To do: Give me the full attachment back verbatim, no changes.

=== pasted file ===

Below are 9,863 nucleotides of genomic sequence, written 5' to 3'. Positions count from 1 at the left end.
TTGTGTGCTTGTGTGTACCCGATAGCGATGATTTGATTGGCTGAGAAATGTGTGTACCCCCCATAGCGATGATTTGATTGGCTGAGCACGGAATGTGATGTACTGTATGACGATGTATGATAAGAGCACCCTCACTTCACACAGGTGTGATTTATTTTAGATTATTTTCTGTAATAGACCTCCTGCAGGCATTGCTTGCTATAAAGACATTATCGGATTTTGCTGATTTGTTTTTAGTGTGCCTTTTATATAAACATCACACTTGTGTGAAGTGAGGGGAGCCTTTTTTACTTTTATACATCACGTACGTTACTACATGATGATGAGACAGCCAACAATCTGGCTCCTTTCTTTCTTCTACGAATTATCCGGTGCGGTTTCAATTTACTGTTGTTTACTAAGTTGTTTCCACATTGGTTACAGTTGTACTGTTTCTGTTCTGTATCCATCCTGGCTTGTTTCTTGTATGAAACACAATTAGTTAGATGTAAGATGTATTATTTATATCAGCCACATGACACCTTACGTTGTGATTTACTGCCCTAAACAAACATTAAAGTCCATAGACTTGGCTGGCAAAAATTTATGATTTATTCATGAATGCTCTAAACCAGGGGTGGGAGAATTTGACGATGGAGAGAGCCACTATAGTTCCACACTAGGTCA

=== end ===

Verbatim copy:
Below are 9,863 nucleotides of genomic sequence, written 5' to 3'. Positions count from 1 at the left end.
TTGTGTGCTTGTGTGTACCCGATAGCGATGATTTGATTGGCTGAGAAATGTGTGTACCCCCCATAGCGATGATTTGATTGGCTGAGCACGGAATGTGATGTACTGTATGACGATGTATGATAAGAGCACCCTCACTTCACACAGGTGTGATTTATTTTAGATTATTTTCTGTAATAGACCTCCTGCAGGCATTGCTTGCTATAAAGACATTATCGGATTTTGCTGATTTGTTTTTAGTGTGCCTTTTATATAAACATCACACTTGTGTGAAGTGAGGGGAGCCTTTTTTACTTTTATACATCACGTACGTTACTACATGATGATGAGACAGCCAACAATCTGGCTCCTTTCTTTCTTCTACGAATTATCCGGTGCGGTTTCAATTTACTGTTGTTTACTAAGTTGTTTCCACATTGGTTACAGTTGTACTGTTTCTGTTCTGTATCCATCCTGGCTTGTTTCTTGTATGAAACACAATTAGTTAGATGTAAGATGTATTATTTATATCAGCCACATGACACCTTACGTTGTGATTTACTGCCCTAAACAAACATTAAAGTCCATAGACTTGGCTGGCAAAAATTTATGATTTATTCATGAATGCTCTAAACCAGGGGTGGGAGAATTTGACGATGGAGAGAGCCACTATAGTTCCACACTAGGTCA